Then, into the oven at 375 F for about an hour.  I backed off on the temperature a bit so that I didn't burn the crust.

Let cool for 10 minutes then slice.  Served with a thin drizzle of sriracha sauce for some kick.

Outstanding.  the hickory from the smoked pork chop mixed with the Jarlsberg cheese perfectly.  I can't wait to try other combinations with fresh garden veggies as the summer progresses.

Thanks for stopping by,


Wednesday, July 24, 2013

Home Cured and Smoked Pork Chops on the Grill

If you follow this blog on a regular basis and can remember back to January, I went on a home curing and smoking kick.  Ham, bacon, and pork chops.  The ham and pork chops were vacuum packed and frozen for later use.  Well, we grilled up some of the cured and smoked pork chops last week.  Here is how they turned out.

Thawed and ready to do.  I was really happy at how the color developed over the 7 months in the freezer.  The chops had a very nice hickory flavor right out of the package.

On a screaming hot grill.  About 5 minutes a side.  The smoke rolling out of the stack had an enticing, smokehouse hickory scent.  

Done and ready for devouring.  How were they?  The crispy fat was especially nice.  Pork fat is always good.  But this fat and the meat around the fat had a nice bacon flavor.  It was a nice surprise.  The rest of the meat had a subtle had a nice subtle hickory flavor mixed in with hammy overtones.  I will be making this again for sure.

One issue was that some of the chops were a tad too salty.  I will rectify that in the future by soaking in ice water longer, perhaps overnight, to ensure that all of the salt is removed before smoking.  Other than than, these chops were better than any store bought smoked pork chop I have ever prepared.  

Thanks for stopping by,


Sunday, July 21, 2013

The Other Side of the Table: Adventures in Judging

Well, Hope and I judged our first competition this weekend. We judged the Warren All-American BBQ Fest in Warren, PA. It was a 17 team comp, so it did qualify as an American Royal and Jack Draw qualifier. Diva Q was the main draw for the weekend.

We became CBJ because we wanted to see if we could learn a few tips and tricks. I must say, it was very informational. I had another competitor at my table judging as well, Brian from Rubber City Smokers. We were lucky enough to have some quality veteran judges at our table that were more than happy to give us insight into what judges look for. Sorry, no pics, other than the fair itself as KCBS has banned pictures being taken in the judging area during the judging process.

Some random thoughts from the weekend:

We have switched to chicken legs at a fellow competitors urging and have had good success. We saw nothing but thighs yesterday. Most good, some not so good. Brining is the way to go. A brined entry just stands out if done properly. The flavor profiles were pretty much the same. Although one was overpowered with cinnamon and another was scorching hot with pepper. The judges were raving about breast entries they have gotten in the past and asked me and Brian why we don't do that more often. We basically said that we don't have the stones to do that considering that they can dry out. Then, they suggested to cook side by side and put in the better of the two, or even both if they turn out nice. I really believe if you could get breast in a box and make it good, you would grab the brass ring.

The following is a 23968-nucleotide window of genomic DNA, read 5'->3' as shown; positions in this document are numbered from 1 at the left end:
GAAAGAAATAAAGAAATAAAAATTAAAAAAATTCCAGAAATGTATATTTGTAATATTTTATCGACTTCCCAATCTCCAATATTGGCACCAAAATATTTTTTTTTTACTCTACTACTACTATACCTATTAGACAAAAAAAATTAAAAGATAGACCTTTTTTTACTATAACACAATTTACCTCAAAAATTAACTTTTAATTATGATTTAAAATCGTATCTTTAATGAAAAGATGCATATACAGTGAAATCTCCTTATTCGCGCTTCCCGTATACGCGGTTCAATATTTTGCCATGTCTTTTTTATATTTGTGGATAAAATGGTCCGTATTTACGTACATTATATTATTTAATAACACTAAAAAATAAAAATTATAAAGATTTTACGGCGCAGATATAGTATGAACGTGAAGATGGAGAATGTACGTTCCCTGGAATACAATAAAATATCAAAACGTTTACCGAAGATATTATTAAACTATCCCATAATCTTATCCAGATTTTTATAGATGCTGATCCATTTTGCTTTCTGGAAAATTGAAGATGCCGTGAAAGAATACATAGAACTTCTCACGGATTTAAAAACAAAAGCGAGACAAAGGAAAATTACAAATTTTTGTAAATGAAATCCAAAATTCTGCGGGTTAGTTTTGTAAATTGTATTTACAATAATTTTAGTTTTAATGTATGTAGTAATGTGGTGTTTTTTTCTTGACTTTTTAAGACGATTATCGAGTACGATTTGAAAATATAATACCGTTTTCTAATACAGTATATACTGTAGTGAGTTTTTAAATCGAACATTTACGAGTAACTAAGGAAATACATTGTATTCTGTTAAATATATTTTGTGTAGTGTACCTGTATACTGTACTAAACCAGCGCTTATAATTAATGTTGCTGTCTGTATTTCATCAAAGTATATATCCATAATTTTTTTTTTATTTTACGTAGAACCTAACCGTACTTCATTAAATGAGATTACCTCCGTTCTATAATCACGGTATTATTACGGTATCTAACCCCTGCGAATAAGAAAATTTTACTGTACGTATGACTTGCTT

Out of the ribs, only one stuck out at the table. Perfectly cooked, good bark, nice sweet profile. My guess it that it was Butchers Honey Rub. The vet judges do like sweet. Keep the tomato out of your sauce as well. We had rib with a pasty tomato like sauce that did not go well at all. Finally, when you cut, cut at the bone farthest from the rib you are looking for on both sides. The judges just seemed to like that.

As for pulled pork, the judges hate that category we found out as there are many different types they have to sample. Pulled, chopped, sliced. If one is not as good as the other, the bad will pull your scores down. The judges were saying that if you put one great sample of one type in the box, it is better than going 2 out of 3. For example, I was ready to hand out a 999 for this one pork entry. The money muscle and chunks were perfect. Great bark, taste and tenderness. Then I got to the pulled. It was overpowered with a citrus/vinegar sauce. Really sour. It pulled the taste score down for sure. Finally, don't over sauce. The veteran judges do not like tons of sauce on their pulled pork.

Brisket. What can I say here? The burnt ends I got were not sauced at all. Just rerubbed, dipped in Au Jus, and put back on the smoker. Most were good, but if your rub is salt heavy, go light. We had one that was a pure salt cube and the vets at the table were not happy with that. Fat is ok on a burnt end, but trim it off the flat. Also, this was the only category that I handed a 6 out in. I gave a 6 for tenderness. I got a piece of flat that I could have used to make a slingshot. If you are going to miss the tenderness on your brisket, miss it on the overdone side for sure. The veteran judges do not take kindly to rubber bands. If you have a rubbery one and don't have any time, cut it thin (but you knew that already)